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Science  13 Nov 2009:
Vol. 326, Issue 5955, pp. 929-931
DOI: 10.1126/science.326.5955.929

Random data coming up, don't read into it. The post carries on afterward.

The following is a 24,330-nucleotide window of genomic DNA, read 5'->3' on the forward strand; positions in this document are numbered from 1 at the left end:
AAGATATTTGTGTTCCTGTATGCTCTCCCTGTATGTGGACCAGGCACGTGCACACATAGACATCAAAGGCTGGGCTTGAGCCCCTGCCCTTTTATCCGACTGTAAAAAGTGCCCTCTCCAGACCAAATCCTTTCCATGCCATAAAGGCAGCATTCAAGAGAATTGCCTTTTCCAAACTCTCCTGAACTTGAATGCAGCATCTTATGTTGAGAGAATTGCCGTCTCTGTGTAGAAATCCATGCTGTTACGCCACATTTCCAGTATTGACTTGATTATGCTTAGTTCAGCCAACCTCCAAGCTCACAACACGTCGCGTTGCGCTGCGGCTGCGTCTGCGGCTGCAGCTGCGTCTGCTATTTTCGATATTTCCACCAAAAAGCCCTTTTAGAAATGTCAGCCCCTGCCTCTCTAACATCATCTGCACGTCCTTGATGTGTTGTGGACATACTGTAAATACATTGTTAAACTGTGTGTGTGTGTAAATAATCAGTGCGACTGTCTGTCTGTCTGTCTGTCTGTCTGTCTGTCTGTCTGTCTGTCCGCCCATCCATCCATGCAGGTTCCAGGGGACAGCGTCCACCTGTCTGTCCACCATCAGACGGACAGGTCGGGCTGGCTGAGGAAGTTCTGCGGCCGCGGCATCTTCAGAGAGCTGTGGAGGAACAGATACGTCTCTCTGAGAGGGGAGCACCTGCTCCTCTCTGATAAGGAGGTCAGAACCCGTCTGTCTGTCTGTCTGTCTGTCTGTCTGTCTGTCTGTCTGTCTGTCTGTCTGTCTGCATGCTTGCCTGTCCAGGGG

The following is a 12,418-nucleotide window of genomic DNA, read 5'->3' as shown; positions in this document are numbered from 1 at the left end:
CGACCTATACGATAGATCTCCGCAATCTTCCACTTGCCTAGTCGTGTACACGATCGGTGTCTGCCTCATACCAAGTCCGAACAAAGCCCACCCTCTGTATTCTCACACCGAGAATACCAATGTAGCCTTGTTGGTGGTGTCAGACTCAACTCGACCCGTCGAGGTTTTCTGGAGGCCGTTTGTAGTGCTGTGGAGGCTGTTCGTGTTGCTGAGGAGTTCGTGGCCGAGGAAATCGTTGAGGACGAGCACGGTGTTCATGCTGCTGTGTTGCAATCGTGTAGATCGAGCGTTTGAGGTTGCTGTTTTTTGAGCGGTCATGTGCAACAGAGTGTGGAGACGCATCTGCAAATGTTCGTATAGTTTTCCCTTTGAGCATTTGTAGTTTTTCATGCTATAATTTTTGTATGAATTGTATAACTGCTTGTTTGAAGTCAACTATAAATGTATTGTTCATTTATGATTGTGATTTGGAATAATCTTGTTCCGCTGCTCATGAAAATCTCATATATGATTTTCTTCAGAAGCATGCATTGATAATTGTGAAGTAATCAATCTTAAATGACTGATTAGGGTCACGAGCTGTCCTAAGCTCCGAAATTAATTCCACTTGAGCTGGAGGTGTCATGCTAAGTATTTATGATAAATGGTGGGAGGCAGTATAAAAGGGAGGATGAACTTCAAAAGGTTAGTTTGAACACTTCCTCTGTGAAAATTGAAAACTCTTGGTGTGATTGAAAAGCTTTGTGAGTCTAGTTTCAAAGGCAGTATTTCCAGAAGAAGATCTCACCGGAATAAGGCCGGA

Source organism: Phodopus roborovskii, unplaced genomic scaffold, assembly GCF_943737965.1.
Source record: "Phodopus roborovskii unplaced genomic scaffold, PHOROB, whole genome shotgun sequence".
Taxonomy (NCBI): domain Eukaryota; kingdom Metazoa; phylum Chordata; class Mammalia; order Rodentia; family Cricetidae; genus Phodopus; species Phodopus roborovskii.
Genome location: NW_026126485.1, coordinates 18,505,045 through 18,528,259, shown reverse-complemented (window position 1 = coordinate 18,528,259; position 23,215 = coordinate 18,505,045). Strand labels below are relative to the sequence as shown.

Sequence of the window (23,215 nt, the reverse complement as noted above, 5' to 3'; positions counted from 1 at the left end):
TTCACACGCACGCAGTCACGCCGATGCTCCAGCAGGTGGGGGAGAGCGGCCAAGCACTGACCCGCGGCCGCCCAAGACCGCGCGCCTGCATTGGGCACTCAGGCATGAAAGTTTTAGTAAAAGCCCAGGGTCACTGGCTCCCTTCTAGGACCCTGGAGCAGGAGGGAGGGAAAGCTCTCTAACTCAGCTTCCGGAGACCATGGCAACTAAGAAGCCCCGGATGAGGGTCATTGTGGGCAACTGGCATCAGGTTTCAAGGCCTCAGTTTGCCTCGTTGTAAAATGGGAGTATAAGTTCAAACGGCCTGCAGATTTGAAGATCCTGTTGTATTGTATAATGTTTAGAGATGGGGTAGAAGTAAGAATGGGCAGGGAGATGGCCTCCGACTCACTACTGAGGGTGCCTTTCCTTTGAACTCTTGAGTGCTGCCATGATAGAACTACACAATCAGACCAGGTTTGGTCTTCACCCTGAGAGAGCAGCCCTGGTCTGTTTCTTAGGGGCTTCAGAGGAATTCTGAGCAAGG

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To keep watch for internal intruders, a cell deploys a cytoplasmic surveillance system that parallels the one detecting menaces outside of its membrane. When infiltrating pathogens trip one of these alarms, the cell retaliates with measures that range from instigating inflammation to committing suicide in a way that alerts other cells to the threat. In turn, microbes have evolved a plethora of countermeasures to disrupt, deceive, and dodge these intracellular weapons. The medical importance of our cells' internal defenses goes beyond battling pathogens. Errant responses by these alarm systems underlie illnesses such as gout, Crohn's disease, which is a type of intestinal inflammation, and the lung deterioration provoked by asbestos. Some of what scientists have learned about the mechanisms of such diseases has already made it to the clinic: The discovery that faulty microbial receptors inside the cell are behind several rare but debilitating "fever syndromes" inspired a successful new treatment for those conditions. Researchers have been testing the same drug against gout. Furthermore, scientists have just realized that a chemical long used to boost the effectiveness of vaccines might work by activating one of the cell's internal tripwires. This insight could lead to the production of better, safer ingredients for future immunizations.